3. Using the model requires many small data processing decisions that may influence results, but are often undocumented. For example, resampling methods used to represent input data with different coordinate reference systems and spatial resolutions on the same regular grid are rarely described. While many authors using the model publish most of the pre-processed input data they use, often some input data are only available “raw” (if at all) from original sources. This makes it impossible to exactly reproduce the results of model applications. Indeed, as part of the testing process, the software described here was used to reproduce three published human impact maps [11, 15, 18]. While the resulting maps were very similar to the originally published ones (R2>0.9 in all three cases), exact reproduction was not possible.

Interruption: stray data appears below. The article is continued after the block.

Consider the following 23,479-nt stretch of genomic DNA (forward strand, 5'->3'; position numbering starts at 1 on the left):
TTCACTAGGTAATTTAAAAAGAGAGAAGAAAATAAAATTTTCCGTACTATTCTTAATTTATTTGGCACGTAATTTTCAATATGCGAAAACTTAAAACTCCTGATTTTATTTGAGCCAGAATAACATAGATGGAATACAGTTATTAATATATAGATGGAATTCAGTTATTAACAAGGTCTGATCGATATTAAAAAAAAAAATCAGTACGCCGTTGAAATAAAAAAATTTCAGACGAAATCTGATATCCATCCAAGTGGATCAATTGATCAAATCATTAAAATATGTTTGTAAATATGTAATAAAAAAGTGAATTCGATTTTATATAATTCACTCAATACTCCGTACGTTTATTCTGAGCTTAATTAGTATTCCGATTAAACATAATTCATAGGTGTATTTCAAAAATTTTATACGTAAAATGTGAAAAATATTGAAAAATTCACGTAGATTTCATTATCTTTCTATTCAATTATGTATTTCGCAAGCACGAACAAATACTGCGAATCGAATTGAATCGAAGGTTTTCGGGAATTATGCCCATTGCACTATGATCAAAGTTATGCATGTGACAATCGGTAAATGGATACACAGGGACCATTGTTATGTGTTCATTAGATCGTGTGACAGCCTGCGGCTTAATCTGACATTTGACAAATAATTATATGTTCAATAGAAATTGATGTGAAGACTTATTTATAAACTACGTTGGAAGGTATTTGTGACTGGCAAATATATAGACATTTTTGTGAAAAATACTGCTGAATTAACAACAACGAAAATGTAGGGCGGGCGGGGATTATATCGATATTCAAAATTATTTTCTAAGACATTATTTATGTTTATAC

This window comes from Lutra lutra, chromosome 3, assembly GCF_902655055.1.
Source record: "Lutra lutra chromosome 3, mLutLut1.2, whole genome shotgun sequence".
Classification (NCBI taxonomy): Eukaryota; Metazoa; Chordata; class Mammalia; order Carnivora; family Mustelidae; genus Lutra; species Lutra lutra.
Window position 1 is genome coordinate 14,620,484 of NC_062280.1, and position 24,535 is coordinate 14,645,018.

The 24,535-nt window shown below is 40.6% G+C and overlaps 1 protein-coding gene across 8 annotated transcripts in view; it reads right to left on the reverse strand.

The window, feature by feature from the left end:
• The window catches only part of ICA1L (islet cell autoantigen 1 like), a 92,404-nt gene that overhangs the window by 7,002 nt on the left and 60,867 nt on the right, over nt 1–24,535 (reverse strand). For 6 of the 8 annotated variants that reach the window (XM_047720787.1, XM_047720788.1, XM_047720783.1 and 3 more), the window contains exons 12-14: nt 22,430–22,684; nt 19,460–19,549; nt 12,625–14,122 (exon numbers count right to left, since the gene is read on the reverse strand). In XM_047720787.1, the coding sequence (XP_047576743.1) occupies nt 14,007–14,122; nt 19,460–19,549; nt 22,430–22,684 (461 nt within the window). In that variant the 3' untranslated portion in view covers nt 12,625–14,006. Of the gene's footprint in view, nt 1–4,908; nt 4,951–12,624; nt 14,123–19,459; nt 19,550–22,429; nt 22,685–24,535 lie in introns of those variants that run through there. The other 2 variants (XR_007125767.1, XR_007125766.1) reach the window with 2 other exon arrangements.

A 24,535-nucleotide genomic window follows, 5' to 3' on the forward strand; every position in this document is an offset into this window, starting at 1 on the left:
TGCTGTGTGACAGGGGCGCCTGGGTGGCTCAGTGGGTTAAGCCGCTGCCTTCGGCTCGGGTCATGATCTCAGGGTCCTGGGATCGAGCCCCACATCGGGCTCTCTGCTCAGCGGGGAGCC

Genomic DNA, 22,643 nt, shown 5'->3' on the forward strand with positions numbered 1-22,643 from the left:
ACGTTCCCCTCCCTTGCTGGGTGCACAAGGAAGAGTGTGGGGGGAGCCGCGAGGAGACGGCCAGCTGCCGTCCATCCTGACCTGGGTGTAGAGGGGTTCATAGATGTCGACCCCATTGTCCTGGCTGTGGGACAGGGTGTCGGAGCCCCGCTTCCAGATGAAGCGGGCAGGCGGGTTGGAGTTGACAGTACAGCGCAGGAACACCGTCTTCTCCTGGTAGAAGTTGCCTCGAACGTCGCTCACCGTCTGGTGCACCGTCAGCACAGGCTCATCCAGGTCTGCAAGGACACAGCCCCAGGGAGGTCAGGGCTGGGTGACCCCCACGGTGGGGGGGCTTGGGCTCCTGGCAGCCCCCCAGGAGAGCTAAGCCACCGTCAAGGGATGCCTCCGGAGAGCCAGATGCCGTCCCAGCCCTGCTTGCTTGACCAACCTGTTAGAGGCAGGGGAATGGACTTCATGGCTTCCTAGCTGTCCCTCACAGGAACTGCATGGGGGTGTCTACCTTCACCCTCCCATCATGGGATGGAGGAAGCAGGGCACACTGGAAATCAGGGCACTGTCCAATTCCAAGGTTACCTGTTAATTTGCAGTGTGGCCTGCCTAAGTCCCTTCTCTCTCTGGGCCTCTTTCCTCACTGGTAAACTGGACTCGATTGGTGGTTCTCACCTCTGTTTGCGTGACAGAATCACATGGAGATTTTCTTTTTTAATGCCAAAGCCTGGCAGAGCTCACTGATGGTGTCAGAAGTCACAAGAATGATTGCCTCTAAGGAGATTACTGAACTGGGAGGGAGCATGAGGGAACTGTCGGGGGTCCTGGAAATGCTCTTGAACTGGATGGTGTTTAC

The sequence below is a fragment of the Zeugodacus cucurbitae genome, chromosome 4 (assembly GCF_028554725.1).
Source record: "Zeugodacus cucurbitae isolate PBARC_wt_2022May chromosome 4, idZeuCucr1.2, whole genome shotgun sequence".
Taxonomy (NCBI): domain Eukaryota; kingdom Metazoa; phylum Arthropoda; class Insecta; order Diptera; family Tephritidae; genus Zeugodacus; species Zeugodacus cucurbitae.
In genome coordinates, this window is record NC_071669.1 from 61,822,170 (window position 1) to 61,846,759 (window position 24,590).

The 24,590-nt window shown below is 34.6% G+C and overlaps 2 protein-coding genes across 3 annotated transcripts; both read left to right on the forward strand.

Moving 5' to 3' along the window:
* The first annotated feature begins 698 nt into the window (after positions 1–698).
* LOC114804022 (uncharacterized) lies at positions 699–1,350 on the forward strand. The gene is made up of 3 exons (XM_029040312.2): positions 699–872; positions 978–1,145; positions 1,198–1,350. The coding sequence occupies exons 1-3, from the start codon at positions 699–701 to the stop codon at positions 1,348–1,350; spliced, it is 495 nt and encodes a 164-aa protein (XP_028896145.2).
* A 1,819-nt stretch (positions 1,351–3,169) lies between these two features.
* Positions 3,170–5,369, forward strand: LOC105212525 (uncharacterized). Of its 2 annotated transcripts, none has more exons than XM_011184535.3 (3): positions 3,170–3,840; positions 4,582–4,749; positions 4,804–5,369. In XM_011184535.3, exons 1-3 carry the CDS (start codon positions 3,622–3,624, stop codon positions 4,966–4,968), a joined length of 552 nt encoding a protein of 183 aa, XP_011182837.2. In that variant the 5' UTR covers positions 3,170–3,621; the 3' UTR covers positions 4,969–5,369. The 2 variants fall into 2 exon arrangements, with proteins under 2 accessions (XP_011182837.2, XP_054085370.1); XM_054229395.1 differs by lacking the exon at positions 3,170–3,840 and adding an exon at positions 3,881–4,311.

4. Research teams often have a dedicated contributor to take care of the technical aspects of using the model. Other members of the research team, as well as external users of model results (e.g. managers making decisions based on an existing human impact map) may lack the access to commercial software and the technical skills to visualize the input data and test alternative modelling decisions, thus missing important opportunities to understand and double-check the model results

The software presented in this paper, in the following called the EcoImpactMapper, implements Halpern et al.’s model with a simple user interface and helps address these four challenges. It has been used to map the potential for human impacts in Arctic marine waters west and south of Greenland [23].